Farther to diverfify the Piece, Sketches of Philofophy are introduced. Eafy to be underfood, and calculated to entertain the Imagination, as well as to improve the Heart. More particularly, to display the wife and beneficent Defign of Providence, in the various Appearanes and numberless Productions of the material
World. Neither are thefe Remarks altogether foreign to the main Point. But, as far as the Wonders of Creation may comport with the Riches of Grace, fubferve the general End.
As to the Choice of my Subjects-Some People bave defired to fee an Invective, against the fafhionable and predominant Vices of the Age. This, I apprehend, would be like picking off the Leaves, or clipping away the Twigs, from fome over-grown and noxious Tree. Waving this tedious and ineffectual Toil, I would rather lay the Axe to the Root. Let the Knowledge and Love of CHRIST take place in the Heart, and not only a few of the Branches, but the whole Body of Sin will fall at once.
Some would have the Author infift upon the confcientious Obfervation of the Sabbath, inculcate the daily Worship of GOD in the Family, and urge a devout Attendance on the public Ordinances of Religion.-But when a Perfon is convinced of Sin, and made fenfible of Mifery; when be bas tafted the good Word of GOD *, and feen by Faith the LORD's CHRIST †, He will want no Solicitation or Incitement, to thefe Means of Grace, and Exercises of Godlinefs. He will have just the fame Difpofition to them all, as the hungry Appetite has to whole
* Heb. vi. 5.
+ Luke ii. 26.
fome Food, or the new-born Babe to the Milk of the Breaft.
Others may imagine, that I have neglected the Interests of Morality; because, bere is no profefed Attempt to delineate its Duties, or enforce its Practice.-Let these Persons remember, that Morality never makes fuch vigorous Shoots, never produces fuch generous Fruit, as when engrafted on evangelical Principles.-And if I do not crop the Pink, the Rofe, and the Carnation; if I do not gather the Peach, the Nectarine, and the Pine-apple; and put them into my Reader's Hand, for his immediate Enjoyment: I am endeavouring to fow the Seeds, and plant the Roots, in his Garden; which, if cherished by the favourable Influence of Heaven, will yield Him, not an occafional, but a conftant Supply of all.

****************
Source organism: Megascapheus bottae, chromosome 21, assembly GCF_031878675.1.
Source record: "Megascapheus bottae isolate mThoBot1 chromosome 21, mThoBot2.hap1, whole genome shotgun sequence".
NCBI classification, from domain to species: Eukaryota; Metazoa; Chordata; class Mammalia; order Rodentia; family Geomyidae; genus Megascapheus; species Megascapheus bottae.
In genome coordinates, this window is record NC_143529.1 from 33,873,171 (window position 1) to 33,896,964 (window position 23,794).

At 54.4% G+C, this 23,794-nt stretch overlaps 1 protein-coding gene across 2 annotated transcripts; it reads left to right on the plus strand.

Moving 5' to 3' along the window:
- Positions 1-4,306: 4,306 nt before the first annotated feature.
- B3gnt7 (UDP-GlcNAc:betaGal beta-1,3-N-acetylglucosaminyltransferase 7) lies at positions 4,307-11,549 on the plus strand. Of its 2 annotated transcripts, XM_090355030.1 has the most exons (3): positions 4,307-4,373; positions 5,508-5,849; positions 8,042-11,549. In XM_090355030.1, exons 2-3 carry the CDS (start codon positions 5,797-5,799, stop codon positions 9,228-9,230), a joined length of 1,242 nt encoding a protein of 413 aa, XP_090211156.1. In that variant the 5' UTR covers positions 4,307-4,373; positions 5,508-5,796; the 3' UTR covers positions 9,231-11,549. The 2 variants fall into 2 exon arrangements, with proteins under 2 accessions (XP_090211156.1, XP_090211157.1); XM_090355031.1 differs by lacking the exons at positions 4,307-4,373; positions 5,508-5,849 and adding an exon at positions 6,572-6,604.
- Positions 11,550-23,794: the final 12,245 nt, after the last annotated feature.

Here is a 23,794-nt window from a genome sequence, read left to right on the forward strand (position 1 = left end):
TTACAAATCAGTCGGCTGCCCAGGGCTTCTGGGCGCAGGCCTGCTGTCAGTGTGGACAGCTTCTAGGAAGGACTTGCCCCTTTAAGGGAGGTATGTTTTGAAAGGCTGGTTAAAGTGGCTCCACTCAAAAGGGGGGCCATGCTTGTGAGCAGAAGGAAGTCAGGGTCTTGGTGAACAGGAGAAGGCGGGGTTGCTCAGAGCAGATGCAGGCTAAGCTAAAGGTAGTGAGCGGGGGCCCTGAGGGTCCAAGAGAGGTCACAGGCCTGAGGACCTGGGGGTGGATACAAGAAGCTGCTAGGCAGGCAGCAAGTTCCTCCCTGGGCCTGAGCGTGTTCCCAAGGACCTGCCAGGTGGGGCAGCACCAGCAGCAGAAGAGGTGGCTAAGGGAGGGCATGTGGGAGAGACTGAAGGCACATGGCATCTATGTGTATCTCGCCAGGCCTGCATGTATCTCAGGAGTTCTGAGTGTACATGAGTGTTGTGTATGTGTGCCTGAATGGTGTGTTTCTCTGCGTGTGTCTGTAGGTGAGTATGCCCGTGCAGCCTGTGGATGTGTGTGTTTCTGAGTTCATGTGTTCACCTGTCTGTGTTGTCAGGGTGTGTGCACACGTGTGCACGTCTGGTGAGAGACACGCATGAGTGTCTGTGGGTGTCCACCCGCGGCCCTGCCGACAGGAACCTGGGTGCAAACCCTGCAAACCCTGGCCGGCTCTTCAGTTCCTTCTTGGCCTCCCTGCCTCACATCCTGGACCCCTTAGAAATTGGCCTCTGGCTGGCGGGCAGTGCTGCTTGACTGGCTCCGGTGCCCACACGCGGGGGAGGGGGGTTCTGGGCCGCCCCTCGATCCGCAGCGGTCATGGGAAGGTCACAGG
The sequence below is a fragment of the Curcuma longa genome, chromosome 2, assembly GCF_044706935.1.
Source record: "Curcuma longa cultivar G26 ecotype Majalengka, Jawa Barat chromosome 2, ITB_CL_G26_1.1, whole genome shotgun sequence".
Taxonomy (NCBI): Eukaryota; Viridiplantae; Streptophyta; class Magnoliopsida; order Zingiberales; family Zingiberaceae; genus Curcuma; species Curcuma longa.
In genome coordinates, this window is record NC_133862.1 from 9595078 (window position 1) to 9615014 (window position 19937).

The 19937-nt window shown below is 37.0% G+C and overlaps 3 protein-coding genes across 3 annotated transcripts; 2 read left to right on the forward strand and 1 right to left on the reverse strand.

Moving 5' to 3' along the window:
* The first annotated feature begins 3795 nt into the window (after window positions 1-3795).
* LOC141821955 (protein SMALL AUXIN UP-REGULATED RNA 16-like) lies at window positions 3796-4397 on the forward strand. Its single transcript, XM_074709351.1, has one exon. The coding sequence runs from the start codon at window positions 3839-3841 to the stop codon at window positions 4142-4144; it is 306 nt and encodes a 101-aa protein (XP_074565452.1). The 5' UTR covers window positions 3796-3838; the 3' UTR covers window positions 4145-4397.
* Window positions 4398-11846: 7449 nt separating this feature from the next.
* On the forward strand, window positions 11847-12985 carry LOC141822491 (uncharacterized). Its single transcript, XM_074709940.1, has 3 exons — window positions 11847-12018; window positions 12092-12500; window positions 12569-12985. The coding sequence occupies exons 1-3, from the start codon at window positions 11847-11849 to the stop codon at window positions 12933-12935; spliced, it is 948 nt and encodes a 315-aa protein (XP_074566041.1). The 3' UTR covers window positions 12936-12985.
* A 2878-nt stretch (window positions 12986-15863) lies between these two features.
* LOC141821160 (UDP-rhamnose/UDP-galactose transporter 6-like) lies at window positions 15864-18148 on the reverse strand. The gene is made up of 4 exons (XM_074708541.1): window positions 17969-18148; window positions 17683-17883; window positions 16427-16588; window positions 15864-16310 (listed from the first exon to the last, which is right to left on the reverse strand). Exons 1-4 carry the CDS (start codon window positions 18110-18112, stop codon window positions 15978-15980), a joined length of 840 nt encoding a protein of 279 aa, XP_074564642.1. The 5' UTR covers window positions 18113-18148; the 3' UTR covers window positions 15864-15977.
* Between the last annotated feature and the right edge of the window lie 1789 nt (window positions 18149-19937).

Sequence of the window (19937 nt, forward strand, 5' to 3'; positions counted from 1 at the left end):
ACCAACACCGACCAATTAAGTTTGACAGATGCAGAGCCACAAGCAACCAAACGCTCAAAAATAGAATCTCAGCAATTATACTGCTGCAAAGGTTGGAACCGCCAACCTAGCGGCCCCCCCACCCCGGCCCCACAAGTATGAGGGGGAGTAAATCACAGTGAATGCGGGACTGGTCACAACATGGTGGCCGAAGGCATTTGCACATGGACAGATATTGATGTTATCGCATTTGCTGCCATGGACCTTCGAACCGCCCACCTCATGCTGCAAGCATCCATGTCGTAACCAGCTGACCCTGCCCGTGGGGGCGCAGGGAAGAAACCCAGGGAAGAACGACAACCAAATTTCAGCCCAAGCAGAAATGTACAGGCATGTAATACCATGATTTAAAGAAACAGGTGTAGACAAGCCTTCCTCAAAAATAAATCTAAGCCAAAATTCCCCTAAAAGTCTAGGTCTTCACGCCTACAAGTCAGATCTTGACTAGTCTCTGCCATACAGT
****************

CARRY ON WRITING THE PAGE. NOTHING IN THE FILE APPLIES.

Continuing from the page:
1 Pet. ii. 2. This Comparison is, perhaps, the most exact and expreffive, that Words can form, or Fancy conceive. Babes covet nothing but the Milk of the Breaft. They are indifferent about all other Things. Give them Riches, give them Honours, give them whatever you please, without this rich, delicious, balmy Nutriment, they will not, they cannot be fatisfied.How finely does this illuftrate, and how forcibly inculcate, what our LORD ftiles, The fingle Eye, and The One Thing needful! Or, the falutary Doctrines, and de-. lightful Privileges of the Gofpel; together with that fupreme Value for them, and undivided Complacency in them, which are the diftinguishing Character of the Chriflian!